I’ve said before that this fighting over crumbs is making Reagan smile from the grave. At some point our greedy, selfish, apathetic electorate must decide what it wants and what it is willing to pay for it. If it is police, prisons and bombs, so be it, but I’ll need to be looking for greener pastures. I hope they decide they need to fund the future, including education. Right now, it seems they’d just rather play video games, watch American Idol/Desperate Housewives and eat one of those KFC monstrosity “sandwiches”. Ah, the joys of capitalism.

  • Oakland Teacher


    Thanks for getting the numbers back so quickly. So, they have hired 300 emergency subs to replace how many teachers? I think there are over 2500 teachers, nurses, counselors, speech therapists, psychologists and special education teachers in Oakland, with the vast majority of them classroom teachers. Could that mean there are 300 replacements for possibly 2000 striking teachers?

    Yikes! I feel sorry for site administration; Thursday will feel like “Groundhog Day” to them, a day that never ends. The biggest favor parents could do for them (as well as teachers) is keep your kids at home.

  • aly

    Oakland Teacher- thank you very much for the corrections, although it is disappointing that the strike will have positive financial ramifications.

    to be clear, i am not concerned for the district. i was interpreting the lost money as the main inconvenience for the district that would push them into going back to the table with OEA.

    what saddens me is that the district really won’t feel much pain from thursday, rather it will be felt at the site level, where no decision making power lies. what is the objective of the strike? gaining attention/support from the community? making a statement? i’m not trying to be facetious- if the financial incentive doesn’t exist, what will push the district into responding?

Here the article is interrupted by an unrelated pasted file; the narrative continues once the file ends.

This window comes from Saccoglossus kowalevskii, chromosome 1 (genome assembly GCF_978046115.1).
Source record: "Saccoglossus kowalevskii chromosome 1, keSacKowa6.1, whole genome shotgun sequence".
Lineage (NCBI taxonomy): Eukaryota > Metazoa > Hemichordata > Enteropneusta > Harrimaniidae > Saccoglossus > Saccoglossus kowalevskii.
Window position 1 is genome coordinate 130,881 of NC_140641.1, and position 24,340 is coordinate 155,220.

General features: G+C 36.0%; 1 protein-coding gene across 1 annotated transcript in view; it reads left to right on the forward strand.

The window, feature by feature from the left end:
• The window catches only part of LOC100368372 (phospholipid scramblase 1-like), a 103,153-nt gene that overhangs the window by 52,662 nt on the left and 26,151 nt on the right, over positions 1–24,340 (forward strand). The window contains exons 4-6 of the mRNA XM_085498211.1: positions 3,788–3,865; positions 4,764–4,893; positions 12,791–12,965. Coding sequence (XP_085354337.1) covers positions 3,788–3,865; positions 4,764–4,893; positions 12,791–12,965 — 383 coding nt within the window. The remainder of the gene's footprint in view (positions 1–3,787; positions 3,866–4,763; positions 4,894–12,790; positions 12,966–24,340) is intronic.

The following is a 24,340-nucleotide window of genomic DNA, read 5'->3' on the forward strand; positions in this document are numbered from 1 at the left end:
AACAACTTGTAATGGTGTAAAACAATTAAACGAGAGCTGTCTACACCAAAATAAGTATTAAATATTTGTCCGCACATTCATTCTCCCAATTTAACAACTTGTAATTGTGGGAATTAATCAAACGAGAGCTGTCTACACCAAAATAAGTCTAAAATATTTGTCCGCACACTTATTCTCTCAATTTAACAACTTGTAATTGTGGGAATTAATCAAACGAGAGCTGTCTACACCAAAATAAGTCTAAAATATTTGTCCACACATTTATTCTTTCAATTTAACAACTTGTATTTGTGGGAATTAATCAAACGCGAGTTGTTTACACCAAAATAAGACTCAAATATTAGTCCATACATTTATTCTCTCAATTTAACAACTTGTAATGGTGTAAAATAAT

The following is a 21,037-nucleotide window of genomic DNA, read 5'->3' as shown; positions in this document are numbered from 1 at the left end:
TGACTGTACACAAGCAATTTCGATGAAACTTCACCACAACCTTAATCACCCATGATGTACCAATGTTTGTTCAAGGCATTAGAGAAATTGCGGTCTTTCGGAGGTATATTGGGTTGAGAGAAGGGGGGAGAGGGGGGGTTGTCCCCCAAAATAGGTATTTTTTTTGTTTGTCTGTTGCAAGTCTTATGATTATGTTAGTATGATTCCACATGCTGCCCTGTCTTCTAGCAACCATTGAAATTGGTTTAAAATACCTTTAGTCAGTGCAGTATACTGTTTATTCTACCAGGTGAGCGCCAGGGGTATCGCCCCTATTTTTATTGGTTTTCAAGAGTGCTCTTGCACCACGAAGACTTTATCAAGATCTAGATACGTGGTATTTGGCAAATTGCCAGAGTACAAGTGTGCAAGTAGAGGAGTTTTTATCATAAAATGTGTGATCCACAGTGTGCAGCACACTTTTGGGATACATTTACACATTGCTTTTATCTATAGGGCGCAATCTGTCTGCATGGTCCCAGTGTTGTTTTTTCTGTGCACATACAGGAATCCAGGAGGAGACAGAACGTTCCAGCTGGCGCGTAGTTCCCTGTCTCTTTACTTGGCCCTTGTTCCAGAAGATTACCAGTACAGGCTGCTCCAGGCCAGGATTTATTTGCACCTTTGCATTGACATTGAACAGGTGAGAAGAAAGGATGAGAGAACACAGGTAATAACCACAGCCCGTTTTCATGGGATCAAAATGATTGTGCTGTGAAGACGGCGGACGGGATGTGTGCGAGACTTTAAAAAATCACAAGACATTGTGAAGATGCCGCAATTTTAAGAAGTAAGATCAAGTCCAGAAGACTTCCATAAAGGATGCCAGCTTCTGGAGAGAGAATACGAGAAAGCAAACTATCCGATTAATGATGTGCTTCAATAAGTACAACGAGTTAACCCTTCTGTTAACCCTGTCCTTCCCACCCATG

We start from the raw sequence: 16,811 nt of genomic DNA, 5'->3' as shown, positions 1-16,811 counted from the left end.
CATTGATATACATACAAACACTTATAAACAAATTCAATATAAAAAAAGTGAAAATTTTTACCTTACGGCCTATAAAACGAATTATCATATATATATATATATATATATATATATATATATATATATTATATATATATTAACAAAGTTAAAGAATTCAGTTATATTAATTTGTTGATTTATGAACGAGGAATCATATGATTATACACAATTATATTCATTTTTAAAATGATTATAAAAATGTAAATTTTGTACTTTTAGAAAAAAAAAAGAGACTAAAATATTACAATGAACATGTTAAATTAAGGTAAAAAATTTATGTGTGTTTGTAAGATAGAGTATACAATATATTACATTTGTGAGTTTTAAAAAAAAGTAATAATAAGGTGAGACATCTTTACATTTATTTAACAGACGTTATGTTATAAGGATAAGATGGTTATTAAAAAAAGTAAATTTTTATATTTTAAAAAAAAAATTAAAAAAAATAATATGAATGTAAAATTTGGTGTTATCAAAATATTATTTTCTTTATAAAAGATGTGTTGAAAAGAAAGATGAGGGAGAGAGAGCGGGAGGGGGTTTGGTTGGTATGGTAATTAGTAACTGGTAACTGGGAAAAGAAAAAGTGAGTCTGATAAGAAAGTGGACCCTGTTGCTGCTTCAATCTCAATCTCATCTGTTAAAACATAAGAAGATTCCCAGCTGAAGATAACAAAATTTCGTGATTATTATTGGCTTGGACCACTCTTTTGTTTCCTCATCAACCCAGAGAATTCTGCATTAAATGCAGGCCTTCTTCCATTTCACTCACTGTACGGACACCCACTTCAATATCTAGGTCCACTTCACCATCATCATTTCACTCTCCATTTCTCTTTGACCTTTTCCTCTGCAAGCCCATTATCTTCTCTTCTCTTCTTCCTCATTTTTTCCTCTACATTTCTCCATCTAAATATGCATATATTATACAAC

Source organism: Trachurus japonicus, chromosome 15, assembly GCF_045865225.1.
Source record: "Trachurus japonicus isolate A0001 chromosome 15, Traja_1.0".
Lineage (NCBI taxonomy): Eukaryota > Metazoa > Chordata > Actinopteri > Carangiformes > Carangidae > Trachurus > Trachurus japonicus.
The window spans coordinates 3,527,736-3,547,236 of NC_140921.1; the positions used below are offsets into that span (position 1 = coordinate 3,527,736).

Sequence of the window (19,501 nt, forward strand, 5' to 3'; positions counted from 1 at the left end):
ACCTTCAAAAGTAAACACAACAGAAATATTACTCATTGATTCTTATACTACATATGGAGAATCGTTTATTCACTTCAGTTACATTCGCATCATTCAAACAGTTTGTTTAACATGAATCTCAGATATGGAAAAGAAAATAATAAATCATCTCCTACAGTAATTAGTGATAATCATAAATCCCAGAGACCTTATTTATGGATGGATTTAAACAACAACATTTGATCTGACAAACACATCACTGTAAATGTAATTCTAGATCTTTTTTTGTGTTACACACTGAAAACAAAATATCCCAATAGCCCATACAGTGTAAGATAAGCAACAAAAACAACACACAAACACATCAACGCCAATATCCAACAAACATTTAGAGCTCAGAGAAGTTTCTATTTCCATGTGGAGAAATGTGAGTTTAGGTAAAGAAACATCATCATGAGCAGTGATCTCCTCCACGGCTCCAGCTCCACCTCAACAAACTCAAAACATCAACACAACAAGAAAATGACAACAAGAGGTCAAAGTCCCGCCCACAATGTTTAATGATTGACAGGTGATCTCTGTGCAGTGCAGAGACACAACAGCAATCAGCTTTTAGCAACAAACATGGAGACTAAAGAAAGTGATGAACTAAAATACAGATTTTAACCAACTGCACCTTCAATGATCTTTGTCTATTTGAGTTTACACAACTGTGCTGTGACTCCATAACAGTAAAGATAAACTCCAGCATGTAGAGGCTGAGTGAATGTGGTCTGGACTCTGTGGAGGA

“It would be fascinating to hear how many brand new subs will be working on Thursday. Scary thought to think of an entire school staffed by people who have never been in charge of a classroom before.” <– this is exactly why i feel obligated to be at work that day. not to say all ETTs aren't qualified or will be bad at what they do- i want to try to avoid generalizations- but there is a nagging feeling that there is a lot of inexperience coming into the building, and we'll still be short-staffed. as far as i can tell at my site, anyway, the only kids who will be there are the ones whose families have no choice. it doesn't seem fair to put them in questionable situations because mom and dad have to go to work.

    on that same note: knowing that teachers want to strongly encourage parents and students to stay out that day, how are picketers going to apply that pressure without making students feel bad/wrong for coming in the building? i am also concerned about the emotional effects that having to cross a picket line could cause for a child who loves their teachers but was told to go to school.

    finally, i hope teachers know that for many people who will go to work that day, the decision is not an easy one. it doesn't feel good. it is uncomfortable, stressful, and sad. we feel torn and trapped in a lose-lose situation.

    (this may end up being a duplicate- word press seems to be unhappy with me today- so apologies in advance)

  • David

    Fire them all. Fire all the bureaucrats and privatize the whole system. Give parents all fixed vouchers for any school and let the market sort it all out.

  • David

    PS. Private/public education systems coexist quite well in the university system in this country.

  • TheTruthHurts

    @Aly, I agree it’s just sad. I understand both sides and shudder at the potential for damage to adults and children alike. It’s very unfortunate it’s come to this.

  • Oakland Teacher

    The objective is to get the district back to the bargaining table. The objective is to get the district to consider the fact finding report as a starting point for negotiations. The objective is to show the district that “business as usual” is not happening. The objective is to let them know that the entire community is watching and is supporting the demands that class size not be increased further, that adult ed not be eliminated, and that the district change their priorities: spending more on 2 high priced administrators than other districts (whereas other districts only have 1 superintendent), and receiving more money per pupil than most districts while spending less on teacher salaries than other districts. Because our teacher turnover rate is so high, we end up with a very low average teacher salary. It is a real conflict of interest that when the district treats teachers poorly, they get to save money through rapid turnover of staff. That means that we spend even less than every other district on teacher pay as a % of the total budget. If everyone stayed out on 4/29, if other unions did not cross picket lines, the district would be forced to rethink its strategy.